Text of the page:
Facing up to Phosphorus, continued
What remains a point of contention is exactly when such problems might arise. Cordell and others insist that this scenario could play out in a very few decades, as the quality of available phosphate begins to decline.
“Importantly, this means increasing energy and other resources (like sulfur) are therefore required to mine, process and extract the same nutrient value from phosphate rock while simultaneously generating more waste,” she says. “Further, the global trade of phosphate commodities to the farm gate currently relies on fossil fuel energy, yet in a carbon-constrained future, shipping millions of tons of phosphate rock and fertilizers around the globe may no longer be appropriate or possible.”
Opponents of this view harken back to doomsday forecasts framed decades ago by prominent analyses like The Limits to Growth or The Population Bomb. Economic and environmental disasters that should already have overwhelmed us by now have instead been postponed indefinitely, thanks to changes in our behavior, economic policy or technological capabilities. Discussion of those disasters undoubtedly prompted at least some of the necessary changes, and could do so again in the case of phosphorus.
This optimistic perspective benefited from a 2010 revision of estimates of the world’s phosphate reserves. New figures from the International Fertilizer Development Center raise the estimate from 16 billion metric tons to more than 60 billion metric tons. The author of that report, geologist Steven Van Kauwenbergh, insists that this finding should put an end to any immediate concerns about peak phosphorus.
“Based on this estimate,” he says, “at current rates of production, phosphate rock reserves to produce fertilizer will be available for 300 to 400 years.”
At the same time, Van Kauwenbergh cautions that the sources of information used for this estimate tends to be limited, provided primarily by industrial interests. “A collaborative effort by phosphate rock producers, government agencies, international organizations and academia will be required to make a more definitive estimate of world phosphate rock reserves and resources,” he concludes.
Brave New Sources
Even if phosphate is more abundant than previously thought, the distribution of reserves poses a big challenge.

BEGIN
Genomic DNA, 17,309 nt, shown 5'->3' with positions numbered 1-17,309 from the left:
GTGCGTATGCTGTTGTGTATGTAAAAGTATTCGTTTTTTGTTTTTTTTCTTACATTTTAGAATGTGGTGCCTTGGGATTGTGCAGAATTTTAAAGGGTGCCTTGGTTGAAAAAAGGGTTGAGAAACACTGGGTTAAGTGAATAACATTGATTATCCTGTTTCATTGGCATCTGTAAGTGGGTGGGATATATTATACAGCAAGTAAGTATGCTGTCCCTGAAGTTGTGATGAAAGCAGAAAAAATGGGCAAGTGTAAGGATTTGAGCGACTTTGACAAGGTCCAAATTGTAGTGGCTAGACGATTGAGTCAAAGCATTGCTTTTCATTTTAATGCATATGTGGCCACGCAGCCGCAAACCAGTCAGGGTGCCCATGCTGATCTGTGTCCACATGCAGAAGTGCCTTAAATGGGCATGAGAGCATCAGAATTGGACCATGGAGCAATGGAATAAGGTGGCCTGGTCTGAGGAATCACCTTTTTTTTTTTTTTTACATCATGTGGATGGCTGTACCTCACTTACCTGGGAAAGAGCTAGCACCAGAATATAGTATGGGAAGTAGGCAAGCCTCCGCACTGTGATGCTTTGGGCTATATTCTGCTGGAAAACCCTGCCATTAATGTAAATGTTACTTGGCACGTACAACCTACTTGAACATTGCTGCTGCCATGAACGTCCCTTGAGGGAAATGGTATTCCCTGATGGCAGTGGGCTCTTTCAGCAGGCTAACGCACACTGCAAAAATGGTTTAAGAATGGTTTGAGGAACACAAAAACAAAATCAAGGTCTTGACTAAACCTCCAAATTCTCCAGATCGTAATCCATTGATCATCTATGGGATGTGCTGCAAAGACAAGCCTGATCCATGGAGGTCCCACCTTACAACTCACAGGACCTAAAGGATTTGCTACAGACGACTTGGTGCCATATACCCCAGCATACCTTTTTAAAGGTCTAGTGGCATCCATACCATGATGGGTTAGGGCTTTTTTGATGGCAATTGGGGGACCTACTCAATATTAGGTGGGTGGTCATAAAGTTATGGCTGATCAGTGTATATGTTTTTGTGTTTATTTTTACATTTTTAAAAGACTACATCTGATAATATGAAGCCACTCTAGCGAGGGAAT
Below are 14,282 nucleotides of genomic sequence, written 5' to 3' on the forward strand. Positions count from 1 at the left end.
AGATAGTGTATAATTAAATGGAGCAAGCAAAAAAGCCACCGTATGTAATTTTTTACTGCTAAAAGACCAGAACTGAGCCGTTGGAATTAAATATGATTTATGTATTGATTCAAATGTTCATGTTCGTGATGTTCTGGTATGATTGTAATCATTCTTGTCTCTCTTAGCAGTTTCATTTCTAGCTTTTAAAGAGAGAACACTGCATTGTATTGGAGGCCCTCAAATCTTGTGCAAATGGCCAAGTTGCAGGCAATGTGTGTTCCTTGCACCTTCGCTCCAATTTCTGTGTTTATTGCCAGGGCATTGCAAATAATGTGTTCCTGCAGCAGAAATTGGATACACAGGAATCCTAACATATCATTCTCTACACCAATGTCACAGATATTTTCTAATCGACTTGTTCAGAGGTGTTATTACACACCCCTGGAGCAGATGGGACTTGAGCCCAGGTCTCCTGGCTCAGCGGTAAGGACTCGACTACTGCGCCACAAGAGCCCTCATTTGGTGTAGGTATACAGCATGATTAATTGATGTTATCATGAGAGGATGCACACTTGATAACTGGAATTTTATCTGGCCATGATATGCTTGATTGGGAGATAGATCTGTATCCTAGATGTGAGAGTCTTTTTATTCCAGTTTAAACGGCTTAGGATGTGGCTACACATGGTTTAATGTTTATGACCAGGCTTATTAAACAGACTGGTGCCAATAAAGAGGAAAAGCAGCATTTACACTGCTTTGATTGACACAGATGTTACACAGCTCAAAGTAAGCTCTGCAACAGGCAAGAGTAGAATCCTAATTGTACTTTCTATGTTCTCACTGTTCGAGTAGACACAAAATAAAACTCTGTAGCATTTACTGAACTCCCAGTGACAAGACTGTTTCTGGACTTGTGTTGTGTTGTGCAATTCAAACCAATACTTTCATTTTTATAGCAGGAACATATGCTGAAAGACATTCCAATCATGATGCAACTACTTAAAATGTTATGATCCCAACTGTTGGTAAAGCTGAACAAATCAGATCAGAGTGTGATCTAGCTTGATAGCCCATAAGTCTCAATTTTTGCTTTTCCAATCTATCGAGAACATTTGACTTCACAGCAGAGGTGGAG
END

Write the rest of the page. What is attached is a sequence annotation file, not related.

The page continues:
Morocco alone appears to control no fewer than 51 billion of the estimated 60 billion metric tons of phosphates, some 84 percent of the total. The rest is found in various places in much smaller amounts, with 6 percent in China, 1 percent in the U.S., 1 percent in Jordan and the remainder spread among the rest of the world’s nations. These relatively limited supply lines could be vulnerable to disruptions, as was demonstrated in 2008 when China imposed a 135 percent export tariff on its phosphate rock. This geopolitical context has been further complicated by Morocco’s controversial occupation of Western Sahara since 1975, which has prompted some Scandinavian firms to protest by boycotting that region’s phosphate exports.
In addition to political considerations, poor transportation links limit the volume of fertilizer reaching farmers in some countries, where a correspondingly high price makes this input all the less accessible. Even without the dire threat of peak phosphorus, as growing population boosts demand for food, intensifying competition along narrow international supply lines could place fertilizers beyond the reach of many more farmers.
Faced with this challenge, sources like that tapped in Brave New World could take on a fresh appeal. In fact, though it does not yet extend to crematoria, phosphorus recovery is not consigned to science fiction.
One promising technology is a chemical reactor that can be installed in municipal wastewater streams, where human urine provides a rich supply of raw material. Urine forms the basis of ammonium magnesium phosphate, a white crystal known as struvite. Struvite cakes on the walls of sluiceways and sewers, hardening into a concrete-like consistency that is onerous to remove.
Struvite, if it can be extracted in a pure form, offers the basis for an effective fertilizer. For example, an extraction technology produced by Vancouver-based Ostara Nutrient Recovery Technologies Inc. has been installed in cities in Canada, the U.S. and the UK. The system, like others, aspires to provide a cost-effective means of capturing struvite for agricultural use.
The Other Half
The other half of the phosphorus predicament, ironically, is a problem of localized overabundance. Soils in many parts of North America have naturally high levels of phosphorus. Add too much more in an attempt to boost crop yields, and nutrients drain off the land to fertilize lakes and rivers. What often follows is the proliferation of algae in these waters, which then become oxygen-poor and inhospitable to plant or animal life. This process, known as eutrophication, can compromise aquatic ecosystems.
“We have understood the causes of eutrophication for more than 40 years, while the drivers have gotten worse,” says Stephen Carpenter, a professor at the University of Wisconsin’s Center for Limnology in Madison. “Increased planting of corn, increased livestock numbers and increasingly variable precipitation due to climate change are principal drivers of increased eutrophication. We decreased the discharge from sewage treatment plants, but at the same time the runoff of manure and overfertilized soil became much worse.”
Historical Sources of Phosphorus
Before the Green Revolution, most of the phosphorus used to boost crop growth came from animal waste. Today’s farmers rely mainly on phosphate rock mined from a few key hot spots around the world. View larger image
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Last modified on January 23, 2012